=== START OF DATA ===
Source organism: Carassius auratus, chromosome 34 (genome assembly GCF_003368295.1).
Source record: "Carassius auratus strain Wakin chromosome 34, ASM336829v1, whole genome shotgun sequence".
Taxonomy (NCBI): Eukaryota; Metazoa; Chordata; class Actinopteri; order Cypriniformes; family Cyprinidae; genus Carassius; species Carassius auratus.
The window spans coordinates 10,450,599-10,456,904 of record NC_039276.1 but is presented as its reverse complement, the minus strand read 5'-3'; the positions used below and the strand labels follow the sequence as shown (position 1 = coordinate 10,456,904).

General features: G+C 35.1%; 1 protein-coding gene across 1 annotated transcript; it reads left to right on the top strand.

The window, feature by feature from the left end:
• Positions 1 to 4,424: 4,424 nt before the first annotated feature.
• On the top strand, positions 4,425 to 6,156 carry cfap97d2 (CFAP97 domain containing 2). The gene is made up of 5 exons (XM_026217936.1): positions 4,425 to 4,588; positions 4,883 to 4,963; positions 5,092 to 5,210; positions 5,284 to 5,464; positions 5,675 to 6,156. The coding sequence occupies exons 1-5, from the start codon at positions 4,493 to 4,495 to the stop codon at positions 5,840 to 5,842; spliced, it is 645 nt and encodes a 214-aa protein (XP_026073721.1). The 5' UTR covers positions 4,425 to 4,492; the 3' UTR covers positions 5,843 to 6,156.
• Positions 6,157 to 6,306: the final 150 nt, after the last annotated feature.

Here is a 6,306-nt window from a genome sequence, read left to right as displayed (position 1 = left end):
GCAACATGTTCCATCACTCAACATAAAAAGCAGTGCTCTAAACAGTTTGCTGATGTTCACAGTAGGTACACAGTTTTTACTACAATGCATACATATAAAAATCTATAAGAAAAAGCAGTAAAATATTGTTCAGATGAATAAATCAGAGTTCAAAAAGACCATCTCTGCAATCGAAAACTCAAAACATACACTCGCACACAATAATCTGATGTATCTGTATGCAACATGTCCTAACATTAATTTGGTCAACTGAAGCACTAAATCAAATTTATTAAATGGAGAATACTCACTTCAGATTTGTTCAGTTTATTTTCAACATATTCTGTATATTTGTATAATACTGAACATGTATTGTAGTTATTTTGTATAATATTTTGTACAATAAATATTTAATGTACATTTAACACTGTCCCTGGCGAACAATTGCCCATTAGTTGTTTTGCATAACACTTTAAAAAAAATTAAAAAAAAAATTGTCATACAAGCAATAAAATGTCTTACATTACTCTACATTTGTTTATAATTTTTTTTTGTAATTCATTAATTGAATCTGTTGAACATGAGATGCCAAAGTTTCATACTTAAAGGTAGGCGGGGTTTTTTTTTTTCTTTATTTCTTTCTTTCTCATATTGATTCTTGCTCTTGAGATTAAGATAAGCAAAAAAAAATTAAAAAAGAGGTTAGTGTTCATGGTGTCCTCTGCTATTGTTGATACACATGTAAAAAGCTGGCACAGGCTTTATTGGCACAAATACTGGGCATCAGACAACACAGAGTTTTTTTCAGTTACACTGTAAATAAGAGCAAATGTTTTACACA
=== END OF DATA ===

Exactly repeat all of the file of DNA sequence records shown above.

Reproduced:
Source organism: Carassius auratus, chromosome 34 (genome assembly GCF_003368295.1).
Source record: "Carassius auratus strain Wakin chromosome 34, ASM336829v1, whole genome shotgun sequence".
Taxonomy (NCBI): Eukaryota; Metazoa; Chordata; class Actinopteri; order Cypriniformes; family Cyprinidae; genus Carassius; species Carassius auratus.
The window spans coordinates 10,450,599-10,456,904 of record NC_039276.1 but is presented as its reverse complement, the minus strand read 5'-3'; the positions used below and the strand labels follow the sequence as shown (position 1 = coordinate 10,456,904).

General features: G+C 35.1%; 1 protein-coding gene across 1 annotated transcript; it reads left to right on the top strand.

The window, feature by feature from the left end:
• Positions 1 to 4,424: 4,424 nt before the first annotated feature.
• On the top strand, positions 4,425 to 6,156 carry cfap97d2 (CFAP97 domain containing 2). The gene is made up of 5 exons (XM_026217936.1): positions 4,425 to 4,588; positions 4,883 to 4,963; positions 5,092 to 5,210; positions 5,284 to 5,464; positions 5,675 to 6,156. The coding sequence occupies exons 1-5, from the start codon at positions 4,493 to 4,495 to the stop codon at positions 5,840 to 5,842; spliced, it is 645 nt and encodes a 214-aa protein (XP_026073721.1). The 5' UTR covers positions 4,425 to 4,492; the 3' UTR covers positions 5,843 to 6,156.
• Positions 6,157 to 6,306: the final 150 nt, after the last annotated feature.

Here is a 6,306-nt window from a genome sequence, read left to right as displayed (position 1 = left end):
GCAACATGTTCCATCACTCAACATAAAAAGCAGTGCTCTAAACAGTTTGCTGATGTTCACAGTAGGTACACAGTTTTTACTACAATGCATACATATAAAAATCTATAAGAAAAAGCAGTAAAATATTGTTCAGATGAATAAATCAGAGTTCAAAAAGACCATCTCTGCAATCGAAAACTCAAAACATACACTCGCACACAATAATCTGATGTATCTGTATGCAACATGTCCTAACATTAATTTGGTCAACTGAAGCACTAAATCAAATTTATTAAATGGAGAATACTCACTTCAGATTTGTTCAGTTTATTTTCAACATATTCTGTATATTTGTATAATACTGAACATGTATTGTAGTTATTTTGTATAATATTTTGTACAATAAATATTTAATGTACATTTAACACTGTCCCTGGCGAACAATTGCCCATTAGTTGTTTTGCATAACACTTTAAAAAAAATTAAAAAAAAAATTGTCATACAAGCAATAAAATGTCTTACATTACTCTACATTTGTTTATAATTTTTTTTTGTAATTCATTAATTGAATCTGTTGAACATGAGATGCCAAAGTTTCATACTTAAAGGTAGGCGGGGTTTTTTTTTTTCTTTATTTCTTTCTTTCTCATATTGATTCTTGCTCTTGAGATTAAGATAAGCAAAAAAAAATTAAAAAAGAGGTTAGTGTTCATGGTGTCCTCTGCTATTGTTGATACACATGTAAAAAGCTGGCACAGGCTTTATTGGCACAAATACTGGGCATCAGACAACACAGAGTTTTTTTCAGTTACACTGTAAATAAGAGCAAATGTTTTACACA